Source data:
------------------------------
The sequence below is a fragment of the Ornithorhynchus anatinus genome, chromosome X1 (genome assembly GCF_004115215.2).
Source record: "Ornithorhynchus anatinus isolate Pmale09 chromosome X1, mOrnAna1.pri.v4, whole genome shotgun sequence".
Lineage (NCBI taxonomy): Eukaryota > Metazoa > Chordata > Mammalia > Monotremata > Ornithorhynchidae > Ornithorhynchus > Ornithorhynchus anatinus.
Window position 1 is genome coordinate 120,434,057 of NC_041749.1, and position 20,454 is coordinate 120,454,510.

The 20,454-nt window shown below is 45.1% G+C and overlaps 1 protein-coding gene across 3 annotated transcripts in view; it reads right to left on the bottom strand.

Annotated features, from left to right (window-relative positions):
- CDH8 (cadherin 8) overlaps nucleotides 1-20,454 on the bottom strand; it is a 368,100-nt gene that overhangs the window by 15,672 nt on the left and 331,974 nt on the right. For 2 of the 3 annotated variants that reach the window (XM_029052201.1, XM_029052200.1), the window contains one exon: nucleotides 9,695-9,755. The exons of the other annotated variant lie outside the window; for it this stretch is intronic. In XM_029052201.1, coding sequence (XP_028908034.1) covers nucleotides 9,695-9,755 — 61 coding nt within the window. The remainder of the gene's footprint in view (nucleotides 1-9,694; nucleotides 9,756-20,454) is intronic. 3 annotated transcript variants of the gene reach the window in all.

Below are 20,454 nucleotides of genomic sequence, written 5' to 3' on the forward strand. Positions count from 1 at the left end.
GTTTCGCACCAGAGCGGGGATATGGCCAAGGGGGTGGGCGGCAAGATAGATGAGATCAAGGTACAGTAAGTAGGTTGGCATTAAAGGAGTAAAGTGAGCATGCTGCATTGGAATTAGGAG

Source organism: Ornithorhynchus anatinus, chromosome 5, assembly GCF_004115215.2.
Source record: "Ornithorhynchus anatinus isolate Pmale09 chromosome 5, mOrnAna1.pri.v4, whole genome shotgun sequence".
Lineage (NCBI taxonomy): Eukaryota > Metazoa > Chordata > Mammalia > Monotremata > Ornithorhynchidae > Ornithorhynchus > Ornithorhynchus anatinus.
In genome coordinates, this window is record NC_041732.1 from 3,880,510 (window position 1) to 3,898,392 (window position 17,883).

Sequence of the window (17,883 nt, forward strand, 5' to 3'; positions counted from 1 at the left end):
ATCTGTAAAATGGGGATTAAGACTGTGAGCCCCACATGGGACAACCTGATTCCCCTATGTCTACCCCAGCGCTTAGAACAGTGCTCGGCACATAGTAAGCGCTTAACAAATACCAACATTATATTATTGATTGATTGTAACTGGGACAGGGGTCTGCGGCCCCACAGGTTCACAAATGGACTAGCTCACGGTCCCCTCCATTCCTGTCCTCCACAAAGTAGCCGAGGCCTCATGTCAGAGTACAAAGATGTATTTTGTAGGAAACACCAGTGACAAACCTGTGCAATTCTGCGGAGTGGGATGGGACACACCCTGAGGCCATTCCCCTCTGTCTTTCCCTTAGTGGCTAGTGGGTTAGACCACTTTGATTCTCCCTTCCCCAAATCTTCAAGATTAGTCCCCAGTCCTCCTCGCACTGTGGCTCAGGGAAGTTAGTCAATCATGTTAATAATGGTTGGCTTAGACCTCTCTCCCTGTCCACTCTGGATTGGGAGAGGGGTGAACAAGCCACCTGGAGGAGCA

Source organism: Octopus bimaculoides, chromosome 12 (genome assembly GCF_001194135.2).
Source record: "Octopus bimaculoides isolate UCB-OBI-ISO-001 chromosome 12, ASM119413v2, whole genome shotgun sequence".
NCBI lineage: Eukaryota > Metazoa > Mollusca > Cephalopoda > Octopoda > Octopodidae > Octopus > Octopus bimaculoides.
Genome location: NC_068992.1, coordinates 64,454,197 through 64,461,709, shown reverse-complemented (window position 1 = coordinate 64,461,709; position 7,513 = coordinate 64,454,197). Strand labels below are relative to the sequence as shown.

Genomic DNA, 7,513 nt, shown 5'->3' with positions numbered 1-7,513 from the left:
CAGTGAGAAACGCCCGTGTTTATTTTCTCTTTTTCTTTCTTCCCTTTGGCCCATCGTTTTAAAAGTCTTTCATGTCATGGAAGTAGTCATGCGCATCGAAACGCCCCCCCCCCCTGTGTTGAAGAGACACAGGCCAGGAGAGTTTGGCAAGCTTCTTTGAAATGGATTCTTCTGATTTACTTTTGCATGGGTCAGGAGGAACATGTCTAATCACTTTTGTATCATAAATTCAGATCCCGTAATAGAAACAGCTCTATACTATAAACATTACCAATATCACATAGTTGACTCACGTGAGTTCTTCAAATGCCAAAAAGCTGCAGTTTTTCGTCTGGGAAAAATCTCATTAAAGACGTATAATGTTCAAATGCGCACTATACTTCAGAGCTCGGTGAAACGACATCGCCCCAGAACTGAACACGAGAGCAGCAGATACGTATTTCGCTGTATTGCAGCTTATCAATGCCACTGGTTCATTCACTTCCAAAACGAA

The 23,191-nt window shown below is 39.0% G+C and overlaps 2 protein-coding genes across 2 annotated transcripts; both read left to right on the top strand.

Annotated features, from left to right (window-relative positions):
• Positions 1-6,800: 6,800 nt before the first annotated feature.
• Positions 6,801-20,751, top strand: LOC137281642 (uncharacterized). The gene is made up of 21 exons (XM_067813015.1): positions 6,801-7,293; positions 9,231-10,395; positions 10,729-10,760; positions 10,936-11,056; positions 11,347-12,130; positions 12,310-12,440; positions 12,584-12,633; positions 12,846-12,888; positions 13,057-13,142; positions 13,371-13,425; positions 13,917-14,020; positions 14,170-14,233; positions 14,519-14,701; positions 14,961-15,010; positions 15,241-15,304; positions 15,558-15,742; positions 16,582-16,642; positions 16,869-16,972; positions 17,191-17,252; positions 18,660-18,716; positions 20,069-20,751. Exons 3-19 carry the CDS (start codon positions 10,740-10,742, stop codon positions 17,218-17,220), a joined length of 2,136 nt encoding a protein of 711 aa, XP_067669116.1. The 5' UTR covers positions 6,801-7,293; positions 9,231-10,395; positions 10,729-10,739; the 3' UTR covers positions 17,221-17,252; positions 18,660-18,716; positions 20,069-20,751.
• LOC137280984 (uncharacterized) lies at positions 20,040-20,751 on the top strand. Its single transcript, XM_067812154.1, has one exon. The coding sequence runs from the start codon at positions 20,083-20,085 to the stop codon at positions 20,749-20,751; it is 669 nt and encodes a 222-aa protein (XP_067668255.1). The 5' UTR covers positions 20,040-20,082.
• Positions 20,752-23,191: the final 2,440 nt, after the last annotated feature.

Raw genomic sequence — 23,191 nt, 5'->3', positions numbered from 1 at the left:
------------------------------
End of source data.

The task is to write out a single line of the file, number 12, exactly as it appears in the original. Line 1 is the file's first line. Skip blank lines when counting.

Lineage (NCBI taxonomy): Eukaryota > Metazoa > Chordata > Mammalia > Monotremata > Ornithorhynchidae > Ornithorhynchus > Ornithorhynchus anatinus.